Sunday, March 17, 2013
Smoking Policy: Hospice–Palliative Care, Other Patients in Healthcare Facilities (Video 3:33)
Should hospice-palliative care or other patients be exempt from statewide smoking bans? When I wrote a few years ago about the smoking problems I experienced as a hospice volunteer in nursing homes, I was told that was “a touchy subject.” All the nursing homes where I volunteered had “restricted” indoor smoking areas to accommodate patients and staff who wanted to smoke. I held my breath to avoid second-hand smoke every time I briefly entered a smoking room to get a chair when they were not available in the halls. Smoke, which was both seen in the air and smelled, floated into the halls every time the doors to smoking rooms opened. Whether they smoked or not, everybody’s nostrils were assaulted with sucker punches of first or second-hand smoke.
In the United States, tobacco use remains the single largest preventable cause of disease and premature death. It accounts for billions of dollars in healthcare expenditures and productivity losses. According to Wikipedia, smoking bans in the United States are entirely a product of state and local criminal and occupational safety and health laws. In 1995, California was the first state to enact a statewide smoking ban. More states have followed. Laws often have certain exemptions.
Because hospice-palliative care focuses on meeting patients’ psychological, physical and social needs, a smoke-free policy can be a serious concern. Many feel that terminally ill patients who smoke should be allowed to continue in order to have “quality of life,” particularly when their lives are already so limited. Several of my hospice patients who were only supposed to smoke in restricted areas had oxygen tanks stationed near their beds. Others say smoking has no place in a healthcare institution and that these institutions should all follow statewide legislation.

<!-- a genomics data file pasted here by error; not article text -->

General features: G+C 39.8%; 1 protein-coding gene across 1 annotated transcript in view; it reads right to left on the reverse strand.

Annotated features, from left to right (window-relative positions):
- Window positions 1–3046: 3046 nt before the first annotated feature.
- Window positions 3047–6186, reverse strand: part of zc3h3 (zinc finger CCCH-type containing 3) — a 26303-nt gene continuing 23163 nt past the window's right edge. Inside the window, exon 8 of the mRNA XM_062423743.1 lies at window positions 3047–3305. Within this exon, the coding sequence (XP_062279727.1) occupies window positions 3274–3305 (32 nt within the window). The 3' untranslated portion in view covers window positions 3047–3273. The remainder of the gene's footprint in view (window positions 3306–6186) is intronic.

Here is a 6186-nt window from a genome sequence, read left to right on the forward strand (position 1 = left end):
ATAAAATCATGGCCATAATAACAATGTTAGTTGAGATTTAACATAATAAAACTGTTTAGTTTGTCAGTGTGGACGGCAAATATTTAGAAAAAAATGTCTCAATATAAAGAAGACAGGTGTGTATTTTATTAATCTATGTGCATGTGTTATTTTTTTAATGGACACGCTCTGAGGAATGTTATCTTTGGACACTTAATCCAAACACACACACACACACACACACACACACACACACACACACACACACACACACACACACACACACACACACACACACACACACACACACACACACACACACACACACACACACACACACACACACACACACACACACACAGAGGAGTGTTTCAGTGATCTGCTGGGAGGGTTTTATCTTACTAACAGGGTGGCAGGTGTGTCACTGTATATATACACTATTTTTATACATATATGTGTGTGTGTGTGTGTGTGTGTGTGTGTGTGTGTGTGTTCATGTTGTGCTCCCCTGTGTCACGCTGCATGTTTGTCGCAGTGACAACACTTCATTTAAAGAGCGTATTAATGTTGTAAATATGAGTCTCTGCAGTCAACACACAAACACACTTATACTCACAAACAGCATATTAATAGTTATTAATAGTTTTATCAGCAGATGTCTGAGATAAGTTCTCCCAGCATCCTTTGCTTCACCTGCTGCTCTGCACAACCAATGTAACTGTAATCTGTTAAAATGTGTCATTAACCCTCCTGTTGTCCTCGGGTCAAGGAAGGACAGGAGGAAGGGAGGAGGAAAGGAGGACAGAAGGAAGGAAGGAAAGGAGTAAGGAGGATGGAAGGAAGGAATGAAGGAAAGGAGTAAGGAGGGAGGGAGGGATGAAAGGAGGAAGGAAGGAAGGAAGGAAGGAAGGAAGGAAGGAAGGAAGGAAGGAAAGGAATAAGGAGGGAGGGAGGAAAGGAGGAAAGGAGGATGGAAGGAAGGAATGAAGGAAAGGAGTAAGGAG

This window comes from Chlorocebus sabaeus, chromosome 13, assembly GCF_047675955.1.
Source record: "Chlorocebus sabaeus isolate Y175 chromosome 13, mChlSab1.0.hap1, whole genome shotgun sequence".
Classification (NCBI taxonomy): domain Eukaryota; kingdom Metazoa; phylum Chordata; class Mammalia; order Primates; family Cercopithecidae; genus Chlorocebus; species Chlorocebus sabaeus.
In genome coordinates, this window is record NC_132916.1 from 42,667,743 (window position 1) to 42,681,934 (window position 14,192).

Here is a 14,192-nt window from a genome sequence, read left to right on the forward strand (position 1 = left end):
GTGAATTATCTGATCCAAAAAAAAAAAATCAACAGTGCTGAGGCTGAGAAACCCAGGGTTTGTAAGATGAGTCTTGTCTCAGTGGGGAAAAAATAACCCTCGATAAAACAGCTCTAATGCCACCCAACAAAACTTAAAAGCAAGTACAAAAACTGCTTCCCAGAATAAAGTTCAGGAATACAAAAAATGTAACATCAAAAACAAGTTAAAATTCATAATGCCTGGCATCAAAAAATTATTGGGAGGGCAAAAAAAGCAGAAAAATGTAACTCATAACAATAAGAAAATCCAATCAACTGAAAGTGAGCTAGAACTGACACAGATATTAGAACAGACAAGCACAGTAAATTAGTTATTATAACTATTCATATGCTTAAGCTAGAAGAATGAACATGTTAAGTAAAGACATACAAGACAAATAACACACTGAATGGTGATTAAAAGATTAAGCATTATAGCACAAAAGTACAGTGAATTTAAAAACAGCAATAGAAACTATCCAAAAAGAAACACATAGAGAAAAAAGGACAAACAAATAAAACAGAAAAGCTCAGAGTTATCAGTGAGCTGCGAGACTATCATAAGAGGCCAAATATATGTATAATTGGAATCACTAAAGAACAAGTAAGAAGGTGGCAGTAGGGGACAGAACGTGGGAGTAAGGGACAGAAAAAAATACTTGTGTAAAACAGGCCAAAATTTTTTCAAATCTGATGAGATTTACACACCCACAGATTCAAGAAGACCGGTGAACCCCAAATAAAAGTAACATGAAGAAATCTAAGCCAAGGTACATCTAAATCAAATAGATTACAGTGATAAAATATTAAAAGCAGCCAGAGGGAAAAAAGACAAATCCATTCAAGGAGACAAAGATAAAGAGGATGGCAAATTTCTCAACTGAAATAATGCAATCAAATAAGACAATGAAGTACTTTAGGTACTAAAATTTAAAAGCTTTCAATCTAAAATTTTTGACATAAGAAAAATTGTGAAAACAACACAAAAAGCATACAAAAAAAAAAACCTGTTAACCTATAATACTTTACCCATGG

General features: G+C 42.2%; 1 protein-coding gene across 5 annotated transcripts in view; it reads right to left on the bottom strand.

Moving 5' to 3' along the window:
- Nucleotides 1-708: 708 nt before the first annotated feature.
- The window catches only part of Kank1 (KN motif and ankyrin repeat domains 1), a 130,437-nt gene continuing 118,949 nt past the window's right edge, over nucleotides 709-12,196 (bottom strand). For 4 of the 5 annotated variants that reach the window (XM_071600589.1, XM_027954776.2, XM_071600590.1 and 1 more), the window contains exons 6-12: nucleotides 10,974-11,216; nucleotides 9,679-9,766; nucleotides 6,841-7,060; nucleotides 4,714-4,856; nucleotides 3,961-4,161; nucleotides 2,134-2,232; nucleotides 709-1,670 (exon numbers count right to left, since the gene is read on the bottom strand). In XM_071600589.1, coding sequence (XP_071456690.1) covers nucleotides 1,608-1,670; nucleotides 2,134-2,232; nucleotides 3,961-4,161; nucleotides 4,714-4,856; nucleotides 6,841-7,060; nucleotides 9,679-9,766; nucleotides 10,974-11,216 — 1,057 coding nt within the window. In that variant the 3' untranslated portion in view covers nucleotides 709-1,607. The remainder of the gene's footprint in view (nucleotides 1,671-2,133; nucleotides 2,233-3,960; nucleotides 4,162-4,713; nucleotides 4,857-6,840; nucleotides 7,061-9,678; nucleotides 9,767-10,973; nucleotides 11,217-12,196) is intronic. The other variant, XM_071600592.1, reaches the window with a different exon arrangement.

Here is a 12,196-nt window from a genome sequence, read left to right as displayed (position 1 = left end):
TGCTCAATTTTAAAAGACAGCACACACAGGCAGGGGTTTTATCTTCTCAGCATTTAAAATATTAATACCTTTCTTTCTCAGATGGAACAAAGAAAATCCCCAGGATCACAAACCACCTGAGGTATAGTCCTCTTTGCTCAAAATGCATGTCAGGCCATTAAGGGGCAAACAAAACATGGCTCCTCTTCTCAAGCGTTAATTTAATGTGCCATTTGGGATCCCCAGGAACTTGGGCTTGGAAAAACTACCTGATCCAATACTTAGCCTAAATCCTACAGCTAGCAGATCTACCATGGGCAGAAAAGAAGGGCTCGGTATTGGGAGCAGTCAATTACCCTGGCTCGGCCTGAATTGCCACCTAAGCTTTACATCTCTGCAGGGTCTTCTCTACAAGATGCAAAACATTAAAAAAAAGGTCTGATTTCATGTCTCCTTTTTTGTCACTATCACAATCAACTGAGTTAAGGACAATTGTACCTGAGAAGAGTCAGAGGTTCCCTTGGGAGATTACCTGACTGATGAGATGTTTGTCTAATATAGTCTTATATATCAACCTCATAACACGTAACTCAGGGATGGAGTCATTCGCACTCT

Should hospice-palliative care or other patients be exempt from statewide smoking bans? What do you think?
This video presents challenges of a smoke-free hospital in England where all hospitals have been designated as smoke-free sites. George Eliot Hospital also offers nicotine replacement therapy as an alternative for helping people, including visitors, quit smoking.
Frances Shani Parker, Author
Becoming Dead Right: A Hospice Volunteer in Urban Nursing Homes is available in paperback and e-book editions in America and other countries at booksellers such as Amazon and Barnes and Noble .